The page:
City of Woodville Water Restriction Update - City of Woodville water customers are still under water restrictions, but you may now water vegetation and clean equipment between the hours of 8 p.m. and 10 a.m., based on your address: Odd numbered street addresses on on odd numbered days, even numbered addresses on even numbered days. Please continue to conserve according to guidelines until further notice.
Tyler County Judge Jacques Blanchette, Pct. 1 Commissioner Martin Nash, Pct. 2 Commissioner Rusty Hughes, Pct. 3 Commissioner Mike Marshall and Pct. 4 Commissioner Jack Walston were among hundreds of county officials who gathered in Austin Aug. 27-29 at the Texas Association of Counties (TAC) 2014 Legislative Conference to discuss common concerns shared by local governments from across the state, learn about the biggest issues facing counties and local taxpayers heading into the 84th Legislature and to discover the resources available to those who wish to advocate the needs of their local communities to legislators.
"The Legislative Conference is the one time each year county officials from across the state can gather together as colleagues and as community leaders to discuss common issues and potential solutions to our shared problems and challenges, and to prepare together for the upcoming legislative session, the workings of which will undoubtedly affect counties in many ways," said TAC Executive Director Gene Terry. "County government is the working arm of the state, and counties shoulder many responsibilities that affect citizens in their day-to-day lives. Any and all of those responsibilities can be affected by the Legislature. County officials must be dedicated to ensuring that legislators are aware of the all pros and cons of any legislation that may affect local control, counties and Texans."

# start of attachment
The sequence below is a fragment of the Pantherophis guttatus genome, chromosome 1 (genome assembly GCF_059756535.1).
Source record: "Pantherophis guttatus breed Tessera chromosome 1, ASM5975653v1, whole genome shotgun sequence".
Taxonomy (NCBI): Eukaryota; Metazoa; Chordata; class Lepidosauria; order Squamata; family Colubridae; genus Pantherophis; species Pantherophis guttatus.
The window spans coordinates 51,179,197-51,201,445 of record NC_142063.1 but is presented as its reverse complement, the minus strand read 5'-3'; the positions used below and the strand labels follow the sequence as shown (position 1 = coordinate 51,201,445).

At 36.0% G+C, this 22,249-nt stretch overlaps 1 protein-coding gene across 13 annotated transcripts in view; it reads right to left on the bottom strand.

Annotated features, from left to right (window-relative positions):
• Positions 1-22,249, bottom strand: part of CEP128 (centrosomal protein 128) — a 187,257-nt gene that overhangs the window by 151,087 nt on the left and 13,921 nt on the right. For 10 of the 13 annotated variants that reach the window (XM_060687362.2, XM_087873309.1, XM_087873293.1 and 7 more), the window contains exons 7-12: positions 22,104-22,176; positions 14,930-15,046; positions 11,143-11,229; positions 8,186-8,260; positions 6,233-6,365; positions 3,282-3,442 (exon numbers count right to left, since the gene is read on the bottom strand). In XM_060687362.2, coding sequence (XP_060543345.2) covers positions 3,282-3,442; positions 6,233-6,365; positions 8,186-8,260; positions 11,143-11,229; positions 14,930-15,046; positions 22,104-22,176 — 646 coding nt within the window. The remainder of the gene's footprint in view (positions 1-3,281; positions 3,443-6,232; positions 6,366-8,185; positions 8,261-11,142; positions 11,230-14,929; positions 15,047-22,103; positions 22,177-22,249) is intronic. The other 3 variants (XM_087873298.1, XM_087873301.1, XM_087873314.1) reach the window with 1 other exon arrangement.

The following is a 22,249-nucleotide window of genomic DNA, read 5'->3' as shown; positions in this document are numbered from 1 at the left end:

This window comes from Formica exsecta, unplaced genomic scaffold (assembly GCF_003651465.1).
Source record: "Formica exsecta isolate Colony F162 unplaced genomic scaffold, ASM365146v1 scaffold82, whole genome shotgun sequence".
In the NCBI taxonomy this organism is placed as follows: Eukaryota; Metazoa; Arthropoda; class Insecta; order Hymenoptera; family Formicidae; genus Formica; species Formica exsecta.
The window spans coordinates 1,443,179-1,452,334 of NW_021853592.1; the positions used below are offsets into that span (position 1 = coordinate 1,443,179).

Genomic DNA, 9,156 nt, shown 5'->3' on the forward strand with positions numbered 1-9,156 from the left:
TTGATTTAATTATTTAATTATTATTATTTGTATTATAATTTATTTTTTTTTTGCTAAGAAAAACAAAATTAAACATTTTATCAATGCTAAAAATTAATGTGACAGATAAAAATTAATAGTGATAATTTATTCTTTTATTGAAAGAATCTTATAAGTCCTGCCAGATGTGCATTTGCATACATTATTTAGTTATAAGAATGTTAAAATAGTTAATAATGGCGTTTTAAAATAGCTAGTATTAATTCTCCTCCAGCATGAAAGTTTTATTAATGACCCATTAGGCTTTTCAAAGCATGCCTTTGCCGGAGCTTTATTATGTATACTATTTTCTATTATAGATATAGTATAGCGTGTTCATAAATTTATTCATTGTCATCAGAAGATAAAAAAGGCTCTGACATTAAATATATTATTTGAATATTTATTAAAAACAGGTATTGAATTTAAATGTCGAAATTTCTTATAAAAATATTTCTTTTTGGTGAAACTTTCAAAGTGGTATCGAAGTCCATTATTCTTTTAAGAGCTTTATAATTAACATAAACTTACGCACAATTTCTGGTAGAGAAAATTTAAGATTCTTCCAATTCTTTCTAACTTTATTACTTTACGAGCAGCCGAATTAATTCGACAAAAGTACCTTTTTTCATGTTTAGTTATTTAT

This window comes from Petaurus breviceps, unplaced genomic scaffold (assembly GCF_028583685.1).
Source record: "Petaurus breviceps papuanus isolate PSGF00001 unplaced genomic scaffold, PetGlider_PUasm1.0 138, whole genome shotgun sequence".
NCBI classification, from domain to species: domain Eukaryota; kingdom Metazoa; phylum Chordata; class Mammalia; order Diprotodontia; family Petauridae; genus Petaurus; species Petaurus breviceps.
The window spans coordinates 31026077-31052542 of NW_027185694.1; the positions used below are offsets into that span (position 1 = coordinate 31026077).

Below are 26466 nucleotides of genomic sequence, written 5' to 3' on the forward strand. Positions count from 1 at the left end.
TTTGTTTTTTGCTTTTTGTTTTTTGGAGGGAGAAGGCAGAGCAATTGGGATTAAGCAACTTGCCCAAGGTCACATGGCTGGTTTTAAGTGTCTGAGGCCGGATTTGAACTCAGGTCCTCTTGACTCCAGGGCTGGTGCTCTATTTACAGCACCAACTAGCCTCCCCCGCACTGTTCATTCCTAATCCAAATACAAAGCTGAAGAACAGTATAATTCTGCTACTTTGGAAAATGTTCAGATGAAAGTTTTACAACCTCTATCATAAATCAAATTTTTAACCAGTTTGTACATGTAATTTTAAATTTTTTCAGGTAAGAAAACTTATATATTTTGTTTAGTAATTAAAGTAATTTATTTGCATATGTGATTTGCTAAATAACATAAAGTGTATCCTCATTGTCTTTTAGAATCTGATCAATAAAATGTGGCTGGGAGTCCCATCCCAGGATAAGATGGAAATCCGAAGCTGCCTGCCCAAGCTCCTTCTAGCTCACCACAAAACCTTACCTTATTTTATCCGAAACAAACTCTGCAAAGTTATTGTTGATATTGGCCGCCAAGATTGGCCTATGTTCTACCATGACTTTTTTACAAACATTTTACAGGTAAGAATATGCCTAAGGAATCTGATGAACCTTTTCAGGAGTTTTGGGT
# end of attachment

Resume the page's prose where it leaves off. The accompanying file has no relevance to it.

During their three days in Austin, county officials heard from their peers, experts and legislators on a number of current and expected hot topics affecting counties, including: • An update on the Patient Protection and Affordable Care Act, including how counties can prepare for the excise tax in 2018; • Compliance with the Supreme Court of Texas' statewide e-filing mandate; • Water and drought issues, including how the State Water Plan project prioritization is progressing and how local entities are responding to changing water needs; • Rising indigent defense costs and best practices; • How the state budget is written, how legislators use dedicated funds to balance the budget and the affect that practice has on Texans and important services;and • An update on the Mental Health Advisory Panel and how counties are working to improve mental health crisis services across the state.
In addition, the conference's General Sessions included presentations by author David Houle, a business consultant and one of the nation's top futurists; University of Texas communications professor John Daly, who discussed best practices for advocating to legislators; Chet Garner, the creator of the Emmy-award winning television show The Daytripper, who gave his perspective on how important diversity is to Texas and what it means to be a Texan; and Steven Murdock, the first official State Demographer of Texas and former director of the U.S. Bureau of the Census.